His pragmatic wisdom continues to be my guide and over the past 5 years since his death, I often dream of him and am always comforted by it.

He was many things in his life - short order cook, stickball player, sonar operator in WWII, a business owner, a gardener, grill-master of summer barbecues,  a crossword puzzle aficionado, a baseball fan, a teller of tall tales - and my beloved dad.


Tuesday, May 19, 2020

In a Liminal Space

"Terminal One" by Smaku is licensed under CC BY-NC-ND 2.0

In 2008, my son's favorite movie was The Terminal, starring Tom Hanks. It's an odd movie for a then-12 year old to love, but that was the year he got stuck alone overnight in Denver coming home from visiting his best friend in Oregon.

We have been stuck in all sorts of places (sometime our entire family together, sometimes just one of us) waiting on transportation - bus stations, train stations, airport terminals, subway cars, an elevator, and even a ski lift once. For a stretch of time, it seemed that every journey we took had an unexpected delay. What we discovered was a kind of routine for waiting.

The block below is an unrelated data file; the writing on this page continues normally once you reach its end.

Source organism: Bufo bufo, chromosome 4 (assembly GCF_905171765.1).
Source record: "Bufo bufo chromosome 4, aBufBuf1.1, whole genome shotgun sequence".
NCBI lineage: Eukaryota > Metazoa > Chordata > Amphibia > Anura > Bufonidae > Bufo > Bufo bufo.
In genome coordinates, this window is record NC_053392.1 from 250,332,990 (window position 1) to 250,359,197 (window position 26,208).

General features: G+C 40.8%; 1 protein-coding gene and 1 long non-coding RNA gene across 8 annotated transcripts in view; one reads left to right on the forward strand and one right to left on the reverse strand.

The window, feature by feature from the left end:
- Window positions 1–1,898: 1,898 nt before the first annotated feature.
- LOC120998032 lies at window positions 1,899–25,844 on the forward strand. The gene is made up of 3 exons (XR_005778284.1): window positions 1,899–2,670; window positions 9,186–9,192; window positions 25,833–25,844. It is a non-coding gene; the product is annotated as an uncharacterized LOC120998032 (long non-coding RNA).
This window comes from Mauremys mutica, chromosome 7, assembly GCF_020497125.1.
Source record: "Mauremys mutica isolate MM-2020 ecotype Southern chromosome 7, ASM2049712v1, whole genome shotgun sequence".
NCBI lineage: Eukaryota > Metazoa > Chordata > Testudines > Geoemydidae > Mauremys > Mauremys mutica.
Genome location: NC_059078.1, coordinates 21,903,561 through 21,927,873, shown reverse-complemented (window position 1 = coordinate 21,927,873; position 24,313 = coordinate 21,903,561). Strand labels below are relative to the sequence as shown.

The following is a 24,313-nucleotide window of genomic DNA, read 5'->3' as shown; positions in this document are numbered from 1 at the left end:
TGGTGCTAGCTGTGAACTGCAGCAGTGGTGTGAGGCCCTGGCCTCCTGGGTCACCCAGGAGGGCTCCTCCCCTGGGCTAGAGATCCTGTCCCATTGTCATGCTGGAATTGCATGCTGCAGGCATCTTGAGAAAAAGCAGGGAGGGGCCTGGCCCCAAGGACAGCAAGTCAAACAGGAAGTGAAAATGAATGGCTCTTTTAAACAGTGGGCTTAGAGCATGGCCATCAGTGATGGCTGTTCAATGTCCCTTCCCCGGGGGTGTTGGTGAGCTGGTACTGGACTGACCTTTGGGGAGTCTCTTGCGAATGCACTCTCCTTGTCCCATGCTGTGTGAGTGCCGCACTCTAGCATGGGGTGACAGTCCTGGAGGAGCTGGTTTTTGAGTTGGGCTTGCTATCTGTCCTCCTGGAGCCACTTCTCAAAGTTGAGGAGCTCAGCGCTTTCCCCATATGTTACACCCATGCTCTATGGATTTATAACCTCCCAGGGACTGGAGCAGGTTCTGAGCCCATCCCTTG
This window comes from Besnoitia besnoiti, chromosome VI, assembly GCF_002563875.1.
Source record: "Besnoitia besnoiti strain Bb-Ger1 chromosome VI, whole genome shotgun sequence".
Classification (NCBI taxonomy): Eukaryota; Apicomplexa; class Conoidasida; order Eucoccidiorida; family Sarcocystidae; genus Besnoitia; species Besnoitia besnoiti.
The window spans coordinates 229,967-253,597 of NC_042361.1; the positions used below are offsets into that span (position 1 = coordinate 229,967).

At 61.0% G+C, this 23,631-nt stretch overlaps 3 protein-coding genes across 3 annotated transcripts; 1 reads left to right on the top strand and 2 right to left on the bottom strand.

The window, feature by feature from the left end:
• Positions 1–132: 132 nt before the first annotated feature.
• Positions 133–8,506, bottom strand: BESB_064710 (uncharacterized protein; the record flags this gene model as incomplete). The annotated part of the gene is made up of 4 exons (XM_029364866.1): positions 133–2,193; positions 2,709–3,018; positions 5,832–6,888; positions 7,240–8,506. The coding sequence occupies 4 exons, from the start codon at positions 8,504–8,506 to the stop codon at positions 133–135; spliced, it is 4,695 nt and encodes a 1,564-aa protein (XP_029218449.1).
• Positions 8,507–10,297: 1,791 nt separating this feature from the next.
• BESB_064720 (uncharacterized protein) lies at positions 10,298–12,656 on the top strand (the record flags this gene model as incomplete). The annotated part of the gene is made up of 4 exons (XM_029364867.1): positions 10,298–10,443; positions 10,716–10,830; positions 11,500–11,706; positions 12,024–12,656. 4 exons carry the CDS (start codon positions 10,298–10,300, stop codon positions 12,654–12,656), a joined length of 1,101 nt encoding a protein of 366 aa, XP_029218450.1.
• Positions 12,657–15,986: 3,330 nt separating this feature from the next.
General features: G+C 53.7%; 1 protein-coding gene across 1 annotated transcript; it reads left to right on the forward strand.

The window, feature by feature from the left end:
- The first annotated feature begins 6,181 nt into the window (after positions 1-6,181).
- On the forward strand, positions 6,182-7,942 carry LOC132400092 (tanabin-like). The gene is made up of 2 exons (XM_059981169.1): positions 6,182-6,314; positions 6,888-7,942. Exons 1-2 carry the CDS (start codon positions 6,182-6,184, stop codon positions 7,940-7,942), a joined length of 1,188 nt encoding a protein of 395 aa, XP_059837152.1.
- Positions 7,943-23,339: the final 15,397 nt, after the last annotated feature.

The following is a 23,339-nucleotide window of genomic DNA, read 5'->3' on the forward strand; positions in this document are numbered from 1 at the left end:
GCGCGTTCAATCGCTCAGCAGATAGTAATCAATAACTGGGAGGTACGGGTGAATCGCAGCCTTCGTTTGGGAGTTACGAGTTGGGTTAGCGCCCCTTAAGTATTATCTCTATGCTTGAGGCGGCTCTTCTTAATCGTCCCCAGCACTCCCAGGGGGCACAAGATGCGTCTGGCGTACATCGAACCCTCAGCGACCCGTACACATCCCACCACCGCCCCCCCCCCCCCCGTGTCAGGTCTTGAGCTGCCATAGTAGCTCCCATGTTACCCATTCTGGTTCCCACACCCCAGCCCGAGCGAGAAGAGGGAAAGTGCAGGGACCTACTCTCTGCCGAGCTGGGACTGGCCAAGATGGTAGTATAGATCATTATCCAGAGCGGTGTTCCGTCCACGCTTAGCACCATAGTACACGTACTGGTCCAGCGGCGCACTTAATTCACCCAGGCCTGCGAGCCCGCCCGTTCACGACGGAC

It starts with anxiety. What's happening? Am I safe?

The fear gives way to annoyance. I have a connection to make! Or an appointment! Or a meeting! This is so irritating!

If the waiting continues, especially if there's no way to know when it will end, it shifts to frustration and anger. Maybe you pace. Or curse at the never ending phone queue with its relentlessly cheerful hold music interrupted by a disembodied voice assuring you that your call is important. But you know it isn't. Not to them.

As the minutes turn into hours and nothing happens (other flights board and leave, buses pull out to other destinations, the voice at the other end of the emergency phone just repeats the technician is on the way), there's a curious acceptance. You have always been in this elevator, stopped between floors. There is no day or night in the waiting room: the lighting never changes, the televisions flicker in an endless line down the corridor. Thankfully, the sound is off.